A new study in animals suggests that the social and interpersonal problems associated with opioid addiction might be reversible.
Researchers in the Arizona State University Department of Psychology previously used an animal model of opioid addiction and empathy to show that animals stopped prosocial behaviors—helping another animal—when heroin was available. The same research group has now shown that activating the anterior insula restored prosocial behaviors in opioid-addicted animals. The study will be published in Social Neuroscience and is now available online.
“As a master’s student, I led support groups for opioid addicts, and the biggest problems people wanted help dealing with were social. Our finding in an animal model of opioid addiction that chemogenetic activation of the anterior insula restores prosocial behavior suggests a glimmer of hope that some of the social behavioral deficits in opioid addiction are not permanent,” said Seven Tomek, who just defended her doctoral dissertation at ASU. Tomek is first author on the paper and received training in substance abuse treatment while earning her master’s in clinical psychology from the University of North Carolina, Wilmington.
To measure prosocial behavior, the researchers trained animals to free another animal that was trapped in a clear plastic tube. The animals had access to heroin for two weeks and then were given the choice of consuming heroin or helping another animal. Like before, the animals again chose heroin over helping another.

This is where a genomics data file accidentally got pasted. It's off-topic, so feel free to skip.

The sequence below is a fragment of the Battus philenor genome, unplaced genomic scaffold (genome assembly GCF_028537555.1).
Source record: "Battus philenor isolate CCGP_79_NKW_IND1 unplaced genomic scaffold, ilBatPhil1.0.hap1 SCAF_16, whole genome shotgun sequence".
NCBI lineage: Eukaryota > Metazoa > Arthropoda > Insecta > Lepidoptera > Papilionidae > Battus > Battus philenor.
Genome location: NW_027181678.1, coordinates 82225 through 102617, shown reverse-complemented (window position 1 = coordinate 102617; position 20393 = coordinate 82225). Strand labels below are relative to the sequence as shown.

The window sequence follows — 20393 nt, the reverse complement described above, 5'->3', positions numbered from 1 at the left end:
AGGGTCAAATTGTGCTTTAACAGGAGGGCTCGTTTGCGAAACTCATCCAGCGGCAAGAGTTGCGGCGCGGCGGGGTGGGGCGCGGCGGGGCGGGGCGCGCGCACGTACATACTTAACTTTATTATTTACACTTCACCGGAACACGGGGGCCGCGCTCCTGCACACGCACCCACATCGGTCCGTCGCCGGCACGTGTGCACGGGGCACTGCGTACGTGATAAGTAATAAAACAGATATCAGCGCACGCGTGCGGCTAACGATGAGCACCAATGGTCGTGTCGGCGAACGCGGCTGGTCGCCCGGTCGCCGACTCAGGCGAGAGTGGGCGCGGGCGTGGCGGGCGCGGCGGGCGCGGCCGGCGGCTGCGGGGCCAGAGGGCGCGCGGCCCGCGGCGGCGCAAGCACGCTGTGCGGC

To try and restore the prosocial behaviors in the animals, the research team targeted a brain region involved in both prosocial behaviors like helping and addictive behaviors like craving: the anterior insula.
“We designed our animal study based on work in people showing that damage in the anterior insula area—from a stroke for example—was correlated with easily quitting cigarette smoking,” Tomek said. “This brain area is also important for motivation and emotions in people.”
The insula is nicknamed the “hidden lobe” because it is tucked underneath the brain’s frontal, parietal and temporal lobes. This location makes access difficult, so the research team used chemogenetic methods—called Designer Receptors Exclusively Activated by Designer Drugs, or DREADDs for short—to selectively activate the anterior insula in the animals. Using DREADDs is like installing a smart lock on specific neurons, and then only granting access the lock when scientists want to activate the neurons. The DREADD method inserts mutant receptors into neurons, and those receptors can only be activated by a chemical that is not naturally present in the body.
“Once we activated the excitatory DREADD in the anterior insula, the animals started rescuing the trapped animals again,” Tomek said.
The research team tested the role of anterior insula activation twice. In the first experiment, the animals who underwent DREADD activation helped other animals 67% of the time when heroin was available. The control group only helped other animals 17% of the time. In the second experiment, activation of the anterior insula was again associated with helping other animals 67% of the time. The second control group helped other animals 44% of the time.
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